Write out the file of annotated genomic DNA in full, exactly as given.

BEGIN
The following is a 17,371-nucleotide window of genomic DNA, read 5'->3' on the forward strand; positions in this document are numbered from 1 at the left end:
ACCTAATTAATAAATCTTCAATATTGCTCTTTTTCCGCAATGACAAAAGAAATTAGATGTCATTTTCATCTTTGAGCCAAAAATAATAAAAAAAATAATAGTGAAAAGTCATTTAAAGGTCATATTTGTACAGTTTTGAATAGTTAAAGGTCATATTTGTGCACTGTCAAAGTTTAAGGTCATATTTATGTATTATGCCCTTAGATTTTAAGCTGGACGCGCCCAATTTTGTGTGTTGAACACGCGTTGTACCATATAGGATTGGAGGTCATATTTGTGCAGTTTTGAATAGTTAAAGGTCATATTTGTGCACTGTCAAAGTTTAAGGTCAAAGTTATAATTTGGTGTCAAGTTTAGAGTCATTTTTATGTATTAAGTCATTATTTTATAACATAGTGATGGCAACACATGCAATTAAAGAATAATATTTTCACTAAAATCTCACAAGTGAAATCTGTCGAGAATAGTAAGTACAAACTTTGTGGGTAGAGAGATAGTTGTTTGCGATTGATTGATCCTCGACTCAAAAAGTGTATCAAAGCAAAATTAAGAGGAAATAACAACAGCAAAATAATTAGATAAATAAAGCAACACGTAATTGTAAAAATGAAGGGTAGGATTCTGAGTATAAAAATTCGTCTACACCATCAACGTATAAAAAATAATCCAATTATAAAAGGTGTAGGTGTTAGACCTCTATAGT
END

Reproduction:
The following is a 17,371-nucleotide window of genomic DNA, read 5'->3' on the forward strand; positions in this document are numbered from 1 at the left end:
ACCTAATTAATAAATCTTCAATATTGCTCTTTTTCCGCAATGACAAAAGAAATTAGATGTCATTTTCATCTTTGAGCCAAAAATAATAAAAAAAATAATAGTGAAAAGTCATTTAAAGGTCATATTTGTACAGTTTTGAATAGTTAAAGGTCATATTTGTGCACTGTCAAAGTTTAAGGTCATATTTATGTATTATGCCCTTAGATTTTAAGCTGGACGCGCCCAATTTTGTGTGTTGAACACGCGTTGTACCATATAGGATTGGAGGTCATATTTGTGCAGTTTTGAATAGTTAAAGGTCATATTTGTGCACTGTCAAAGTTTAAGGTCAAAGTTATAATTTGGTGTCAAGTTTAGAGTCATTTTTATGTATTAAGTCATTATTTTATAACATAGTGATGGCAACACATGCAATTAAAGAATAATATTTTCACTAAAATCTCACAAGTGAAATCTGTCGAGAATAGTAAGTACAAACTTTGTGGGTAGAGAGATAGTTGTTTGCGATTGATTGATCCTCGACTCAAAAAGTGTATCAAAGCAAAATTAAGAGGAAATAACAACAGCAAAATAATTAGATAAATAAAGCAACACGTAATTGTAAAAATGAAGGGTAGGATTCTGAGTATAAAAATTCGTCTACACCATCAACGTATAAAAAATAATCCAATTATAAAAGGTGTAGGTGTTAGACCTCTATAGT